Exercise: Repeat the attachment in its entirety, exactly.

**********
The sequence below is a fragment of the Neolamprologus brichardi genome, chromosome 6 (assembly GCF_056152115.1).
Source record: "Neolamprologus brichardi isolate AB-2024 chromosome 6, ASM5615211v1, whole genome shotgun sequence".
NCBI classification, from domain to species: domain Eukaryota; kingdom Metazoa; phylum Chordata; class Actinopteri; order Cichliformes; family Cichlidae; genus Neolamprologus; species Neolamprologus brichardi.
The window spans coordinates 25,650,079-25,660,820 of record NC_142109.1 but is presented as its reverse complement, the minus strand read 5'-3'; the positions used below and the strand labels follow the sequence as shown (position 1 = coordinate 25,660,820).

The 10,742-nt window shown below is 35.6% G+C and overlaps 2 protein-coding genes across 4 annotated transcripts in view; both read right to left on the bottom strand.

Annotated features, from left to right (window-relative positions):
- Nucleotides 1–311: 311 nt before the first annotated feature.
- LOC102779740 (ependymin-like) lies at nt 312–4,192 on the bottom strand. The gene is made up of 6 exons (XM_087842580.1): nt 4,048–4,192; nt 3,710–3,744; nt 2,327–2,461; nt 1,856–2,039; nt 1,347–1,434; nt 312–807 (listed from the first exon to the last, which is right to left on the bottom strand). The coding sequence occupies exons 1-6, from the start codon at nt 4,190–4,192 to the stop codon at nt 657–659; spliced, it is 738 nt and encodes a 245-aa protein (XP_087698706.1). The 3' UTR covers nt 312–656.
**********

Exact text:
The sequence below is a fragment of the Neolamprologus brichardi genome, chromosome 6 (assembly GCF_056152115.1).
Source record: "Neolamprologus brichardi isolate AB-2024 chromosome 6, ASM5615211v1, whole genome shotgun sequence".
NCBI classification, from domain to species: domain Eukaryota; kingdom Metazoa; phylum Chordata; class Actinopteri; order Cichliformes; family Cichlidae; genus Neolamprologus; species Neolamprologus brichardi.
The window spans coordinates 25,650,079-25,660,820 of record NC_142109.1 but is presented as its reverse complement, the minus strand read 5'-3'; the positions used below and the strand labels follow the sequence as shown (position 1 = coordinate 25,660,820).

The 10,742-nt window shown below is 35.6% G+C and overlaps 2 protein-coding genes across 4 annotated transcripts in view; both read right to left on the bottom strand.

Annotated features, from left to right (window-relative positions):
- Nucleotides 1–311: 311 nt before the first annotated feature.
- LOC102779740 (ependymin-like) lies at nt 312–4,192 on the bottom strand. The gene is made up of 6 exons (XM_087842580.1): nt 4,048–4,192; nt 3,710–3,744; nt 2,327–2,461; nt 1,856–2,039; nt 1,347–1,434; nt 312–807 (listed from the first exon to the last, which is right to left on the bottom strand). The coding sequence occupies exons 1-6, from the start codon at nt 4,190–4,192 to the stop codon at nt 657–659; spliced, it is 738 nt and encodes a 245-aa protein (XP_087698706.1). The 3' UTR covers nt 312–656.